A few months before the first phase of Essex Crossing makes its debut, there’s been a change in one of the big commercial tenants coming to the mega-project. A Florida-based bowling concept, Splitsville Lanes, will be replaced by the Gutter, a home-grown bowling alley.
Back in 2015, Delancey Street Associates (the group building Essex Crossing) announced that Splitsville Lanes would be taking 17,000 square feet on the lower level of 242 Broome St. In an interview yesterday, Andrew Katz of the Prusik Group (one of the development partners) explained the reasons for the switch from one operator to another.
Splitsville Lanes, selected for the project after a nationwide search, had never done business in New York City. At some point, the owners of the company came to the developers to ask about taking on a partner with local experience. Delancey Street Associates was open to the idea, said Katz. In the process of locating the right NYC-based partner, the development team got to know the owners of the Gutter, which operates bowling alleys in Williamsburg/Greenpoint and Long Island City. Splitsville Lanes ultimately dropped out of Essex Crossing, with the Gutter taking over the Lower East Side space.
In the end, it was probably for the best. The Gutter opened on North 14th Street in 2007, cultivating an old school vibe. As the New York Times noted a few years ago, the venue presents “itself as a cheaper and lower-key alternative to Brooklyn Bowl, its higher-profile neighbor around the corner.” In 2014, Gothamist called the Gutter one of the eight best bowling alleys in the city, praising its “elegant, old school lanes, classic bar and vintage decor.” The existing locations, said Katz, have “a cool, homey feel.” That might be a little harder to replicate in a shiny new real estate project on the Lower East Side, but the owners definitely know New York nightlife.
The entrance to the Gutter will be on Essex Street. Customers will walk into a 500 square foot lobby leading to the main space in the basement. While there are live bands at the Brooklyn original, Katz said the Lower East Side spot will not be a concert venue (there might be live bands from time-to-time). There will be 12 lanes.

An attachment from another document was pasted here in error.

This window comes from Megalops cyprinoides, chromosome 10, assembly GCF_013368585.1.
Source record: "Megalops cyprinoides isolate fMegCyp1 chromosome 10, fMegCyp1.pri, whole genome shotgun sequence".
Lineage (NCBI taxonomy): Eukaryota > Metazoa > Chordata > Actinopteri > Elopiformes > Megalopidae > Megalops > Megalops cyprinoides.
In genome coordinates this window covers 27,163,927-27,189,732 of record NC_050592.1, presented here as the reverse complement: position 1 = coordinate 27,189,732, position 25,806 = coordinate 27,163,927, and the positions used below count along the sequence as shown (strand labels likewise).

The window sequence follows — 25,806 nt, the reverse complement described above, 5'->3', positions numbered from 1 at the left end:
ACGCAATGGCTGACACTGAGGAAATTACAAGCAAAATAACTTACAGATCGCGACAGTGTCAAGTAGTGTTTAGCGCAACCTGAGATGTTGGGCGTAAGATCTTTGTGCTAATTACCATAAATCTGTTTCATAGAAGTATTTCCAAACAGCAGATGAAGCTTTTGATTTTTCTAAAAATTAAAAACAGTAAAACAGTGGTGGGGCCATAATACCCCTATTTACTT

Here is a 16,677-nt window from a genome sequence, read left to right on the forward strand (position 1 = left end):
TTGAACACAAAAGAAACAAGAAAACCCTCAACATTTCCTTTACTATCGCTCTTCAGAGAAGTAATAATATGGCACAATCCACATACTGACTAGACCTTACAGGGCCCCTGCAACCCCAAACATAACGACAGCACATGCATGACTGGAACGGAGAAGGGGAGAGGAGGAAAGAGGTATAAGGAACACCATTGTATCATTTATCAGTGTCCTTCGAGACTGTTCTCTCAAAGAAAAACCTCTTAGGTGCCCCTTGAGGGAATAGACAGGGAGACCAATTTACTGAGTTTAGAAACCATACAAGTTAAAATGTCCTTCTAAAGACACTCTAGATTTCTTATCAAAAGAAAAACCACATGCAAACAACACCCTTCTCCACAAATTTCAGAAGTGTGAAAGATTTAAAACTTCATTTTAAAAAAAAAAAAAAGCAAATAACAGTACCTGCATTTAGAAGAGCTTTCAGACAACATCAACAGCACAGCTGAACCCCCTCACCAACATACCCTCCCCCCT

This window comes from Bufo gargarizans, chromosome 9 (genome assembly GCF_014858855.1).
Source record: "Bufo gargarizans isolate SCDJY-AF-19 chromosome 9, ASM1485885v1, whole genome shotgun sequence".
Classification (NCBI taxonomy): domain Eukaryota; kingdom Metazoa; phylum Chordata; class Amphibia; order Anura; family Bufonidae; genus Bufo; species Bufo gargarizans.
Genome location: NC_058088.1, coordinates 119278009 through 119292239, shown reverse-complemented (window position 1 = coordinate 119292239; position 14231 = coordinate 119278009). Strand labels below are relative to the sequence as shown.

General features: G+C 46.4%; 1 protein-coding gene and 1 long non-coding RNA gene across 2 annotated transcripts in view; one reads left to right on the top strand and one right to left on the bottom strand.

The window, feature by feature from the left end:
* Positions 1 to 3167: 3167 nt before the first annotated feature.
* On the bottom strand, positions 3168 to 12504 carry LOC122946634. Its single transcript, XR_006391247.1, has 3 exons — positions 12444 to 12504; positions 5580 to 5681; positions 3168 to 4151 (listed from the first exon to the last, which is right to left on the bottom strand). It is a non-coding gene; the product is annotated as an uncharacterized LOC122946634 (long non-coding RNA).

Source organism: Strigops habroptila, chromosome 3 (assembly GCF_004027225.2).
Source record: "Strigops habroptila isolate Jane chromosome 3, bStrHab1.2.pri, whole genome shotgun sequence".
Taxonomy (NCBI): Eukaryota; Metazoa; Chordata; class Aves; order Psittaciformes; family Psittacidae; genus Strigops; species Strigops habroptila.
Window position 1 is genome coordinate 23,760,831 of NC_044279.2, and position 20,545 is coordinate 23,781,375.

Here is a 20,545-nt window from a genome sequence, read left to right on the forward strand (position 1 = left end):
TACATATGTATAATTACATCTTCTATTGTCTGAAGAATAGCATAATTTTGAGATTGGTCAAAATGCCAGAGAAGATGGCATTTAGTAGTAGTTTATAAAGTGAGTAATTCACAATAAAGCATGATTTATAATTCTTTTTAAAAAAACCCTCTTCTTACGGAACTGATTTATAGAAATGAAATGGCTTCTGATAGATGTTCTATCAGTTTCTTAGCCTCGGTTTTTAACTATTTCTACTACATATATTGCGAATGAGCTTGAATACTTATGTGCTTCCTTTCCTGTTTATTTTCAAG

Drinks and food will be served (think typical bowling alley grub, not high-end cuisine). The bowling alley is expected to open before the end of this year. We have reached out to co-owner Todd Powers, but haven’t been able to connect just yet.
242 Broome St. also includes 55 condominium apartments, and a new home for the International Center of Photography (ICP won’t open at Essex Crossing until 2019). There’s about 9,000 square feet of ground floor retail space, most of which likely won’t be leased until the building is officially opened in the summer/fall.
UPDATE 4/17 This morning we talked with Todd Powers, who owns the Gutter with Drew DeWitt. They already have preliminary drawings, and an architect is working on more formal designs. Powers said the idea is to play off the subterranean space, giving it a Mid-America/Mid-Century basement feel.
The all-wood lanes, like the Gutter’s other locations, will be sourced from a shuttered bowling alley (the ones in Brooklyn came from Iowa). The place will still feel homey, said Powers, but it will have a bit more polish than the existing venues.
The plan is to serve Neapolitan-style pizza. There will be a full-scale restaurant/kitchen setup. While some live acoustic music is envisioned, the Gutter on the Lower East Side is not meant to be a performance venue. Powers said the build-out will take five or six months once the Department of Buildings signs off on the plans. He’s hoping for a November opening.